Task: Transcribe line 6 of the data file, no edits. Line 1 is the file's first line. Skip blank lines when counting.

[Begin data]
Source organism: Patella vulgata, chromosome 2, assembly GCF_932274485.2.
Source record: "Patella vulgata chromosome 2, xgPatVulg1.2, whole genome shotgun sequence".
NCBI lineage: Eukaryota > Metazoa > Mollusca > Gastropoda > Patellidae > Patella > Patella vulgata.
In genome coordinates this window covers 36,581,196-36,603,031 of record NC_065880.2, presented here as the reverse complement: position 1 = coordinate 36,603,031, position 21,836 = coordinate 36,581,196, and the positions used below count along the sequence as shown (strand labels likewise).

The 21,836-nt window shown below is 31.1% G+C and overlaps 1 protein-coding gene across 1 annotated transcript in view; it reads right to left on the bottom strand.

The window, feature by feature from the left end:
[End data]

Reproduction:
The window, feature by feature from the left end: